‘Let’s keep commercial influences out of the consulting room as much as possible and leave the decision-making to patients and their healthcare providers, not insurers.’
 
Of the main private health insurance providers, nib reportedly pays the least for 12 of the 19 most common hospital procedures, but charges the highest premiums for its Gold hospital cover.
 
The company’s CEO Mark Fitzgibbon recently told News Corp criticism from the medical profession regarding the new buying group ‘is simply not accurate’.
 
‘Honeysuckle Health has no intention to ever interfere in the clinical autonomy of doctors, [but] rather [to] provide optional tools and services to enhance the care they already provide,’ he said.
 
‘Members will still have their choice of doctor or specialist; however, it should, once these models are working, result in better healthcare outcomes and lower costs. Any savings will be passed onto members in the form of lower than otherwise premiums.’
 
However, Consumer Health Forum CEO Leanne Wells disputed this claim and told newsGP the plan could potentially have a ‘negative impact’ on patients.
 
‘We question whether the best interests of fund members would be served, given nib’s history of placing a priority on profits over the interests of fund members,’ she said. ‘It failed last year to return to members the savings resulting from COVID shutdown of private hospital services.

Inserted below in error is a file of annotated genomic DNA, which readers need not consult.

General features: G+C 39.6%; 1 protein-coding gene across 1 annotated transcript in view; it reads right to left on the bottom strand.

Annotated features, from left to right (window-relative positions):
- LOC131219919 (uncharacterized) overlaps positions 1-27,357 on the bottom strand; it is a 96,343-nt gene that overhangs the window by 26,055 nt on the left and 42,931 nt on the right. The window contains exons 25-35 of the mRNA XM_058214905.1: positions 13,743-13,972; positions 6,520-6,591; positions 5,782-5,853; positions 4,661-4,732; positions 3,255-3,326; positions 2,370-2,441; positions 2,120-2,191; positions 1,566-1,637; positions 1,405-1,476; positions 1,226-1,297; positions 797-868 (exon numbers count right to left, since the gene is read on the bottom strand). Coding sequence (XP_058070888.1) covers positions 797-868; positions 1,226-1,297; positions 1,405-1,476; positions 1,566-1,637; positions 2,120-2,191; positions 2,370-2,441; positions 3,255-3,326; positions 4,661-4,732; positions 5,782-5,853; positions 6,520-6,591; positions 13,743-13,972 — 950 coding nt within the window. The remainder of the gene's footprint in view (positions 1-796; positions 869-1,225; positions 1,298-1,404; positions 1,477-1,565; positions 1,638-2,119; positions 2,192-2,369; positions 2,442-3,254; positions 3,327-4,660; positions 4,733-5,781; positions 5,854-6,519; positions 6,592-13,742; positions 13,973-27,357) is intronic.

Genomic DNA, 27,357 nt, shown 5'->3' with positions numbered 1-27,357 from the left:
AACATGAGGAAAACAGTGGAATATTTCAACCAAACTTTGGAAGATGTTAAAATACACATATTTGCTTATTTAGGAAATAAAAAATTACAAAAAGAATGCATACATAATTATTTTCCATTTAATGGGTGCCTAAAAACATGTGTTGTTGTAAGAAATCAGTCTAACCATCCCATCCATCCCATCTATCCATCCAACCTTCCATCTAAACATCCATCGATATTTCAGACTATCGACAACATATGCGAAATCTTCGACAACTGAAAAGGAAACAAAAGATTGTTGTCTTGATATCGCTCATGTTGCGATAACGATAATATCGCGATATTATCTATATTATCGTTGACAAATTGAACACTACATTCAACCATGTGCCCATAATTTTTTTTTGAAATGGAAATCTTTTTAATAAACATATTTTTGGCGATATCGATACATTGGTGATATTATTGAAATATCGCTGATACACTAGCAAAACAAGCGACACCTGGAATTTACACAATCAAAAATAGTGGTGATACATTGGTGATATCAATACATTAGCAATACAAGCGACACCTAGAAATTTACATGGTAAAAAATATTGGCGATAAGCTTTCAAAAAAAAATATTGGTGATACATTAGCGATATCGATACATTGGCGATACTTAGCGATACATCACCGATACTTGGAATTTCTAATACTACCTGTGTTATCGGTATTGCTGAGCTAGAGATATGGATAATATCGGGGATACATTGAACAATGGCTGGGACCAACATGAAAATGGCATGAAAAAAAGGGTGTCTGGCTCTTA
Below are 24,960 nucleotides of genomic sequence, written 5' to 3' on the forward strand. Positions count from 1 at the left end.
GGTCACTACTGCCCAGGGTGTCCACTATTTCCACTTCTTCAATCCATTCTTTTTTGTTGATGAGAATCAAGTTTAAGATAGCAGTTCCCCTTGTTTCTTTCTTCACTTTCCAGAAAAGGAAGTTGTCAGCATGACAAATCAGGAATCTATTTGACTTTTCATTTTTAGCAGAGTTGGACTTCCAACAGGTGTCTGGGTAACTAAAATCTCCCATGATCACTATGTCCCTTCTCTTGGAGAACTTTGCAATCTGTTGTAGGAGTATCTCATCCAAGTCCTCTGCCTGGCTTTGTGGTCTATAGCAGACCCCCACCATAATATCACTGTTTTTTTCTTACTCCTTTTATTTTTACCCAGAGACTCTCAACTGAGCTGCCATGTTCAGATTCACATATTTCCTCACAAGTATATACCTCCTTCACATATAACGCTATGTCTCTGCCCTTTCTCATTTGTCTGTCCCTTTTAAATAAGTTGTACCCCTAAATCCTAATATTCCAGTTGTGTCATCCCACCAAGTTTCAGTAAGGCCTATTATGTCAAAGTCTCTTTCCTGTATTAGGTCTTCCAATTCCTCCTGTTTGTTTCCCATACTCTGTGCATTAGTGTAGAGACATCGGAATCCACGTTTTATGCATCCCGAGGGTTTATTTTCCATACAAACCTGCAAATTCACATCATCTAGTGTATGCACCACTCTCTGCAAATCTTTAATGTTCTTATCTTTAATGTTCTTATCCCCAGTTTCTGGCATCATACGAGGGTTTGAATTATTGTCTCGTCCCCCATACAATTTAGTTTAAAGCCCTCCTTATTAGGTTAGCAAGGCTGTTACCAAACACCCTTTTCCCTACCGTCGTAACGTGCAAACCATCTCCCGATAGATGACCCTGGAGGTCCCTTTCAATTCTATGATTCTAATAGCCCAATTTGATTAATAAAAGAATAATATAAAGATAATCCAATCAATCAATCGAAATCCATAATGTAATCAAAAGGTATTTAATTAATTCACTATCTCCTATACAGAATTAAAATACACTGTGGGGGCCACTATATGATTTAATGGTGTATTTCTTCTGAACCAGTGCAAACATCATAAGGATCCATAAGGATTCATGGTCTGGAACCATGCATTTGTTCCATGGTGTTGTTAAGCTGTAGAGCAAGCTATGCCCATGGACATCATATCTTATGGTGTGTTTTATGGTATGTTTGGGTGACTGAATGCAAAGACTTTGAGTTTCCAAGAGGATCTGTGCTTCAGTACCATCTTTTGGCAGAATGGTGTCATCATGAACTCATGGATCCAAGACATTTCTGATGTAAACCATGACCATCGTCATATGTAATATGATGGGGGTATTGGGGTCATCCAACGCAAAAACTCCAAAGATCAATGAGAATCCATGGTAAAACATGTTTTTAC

‘The argument made in support of private health insurance is that it provides consumers with choice, but this new business plan would appear to have the effect of reducing choice.’
 
Rather than benchmarking costs to drive down expenses for individual private insurance companies, Professor Morgan said a better approach would be to utilise health data to improve healthcare overall.
 
‘There is scope to carefully interpret data and to provide information where it is needed to both improve clinical decisions and save the system money,’ he said.
 
‘Perhaps the more expensive providers of private hospital procedures provide better rehabilitation or better communication to the patient’s GP.
 
‘What about patient outcome measures such as improved quality of life? What about the patient experience of receiving care? What about the distance people have to travel away from their support networks?’
 
Professor Morgan said while the Australian health system is ‘pretty good’, there is a ‘pressing need’ to evaluate the role of primary care and re-focus on preventive health.
 
‘I am not convinced that groupings of private health insurers have the right motivations to drive system-level improvements,’ he said.
 
‘My guess is that every chance to cost-shift onto Medicare funded services will be taken.
 
‘GPs should expect some Friday afternoon early discharges.’

The ACCC is accepting submissions on its draft determination until 11 June, after which it will release a final determination.
 
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newsGP weekly poll Which of the below incentive amounts (paid annually) would be sufficient to encourage you to provide eight consultations and two care plans to a residential aged care patient per year?

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Dr Dharminder Jit Singh   4/06/2021 12:23:39 PM

Patient care or profit by cost cutting is the question private companies need to be asked.
Australian healthcare is already much better than US where patients die if they don’t have health insurance or can pay for the service.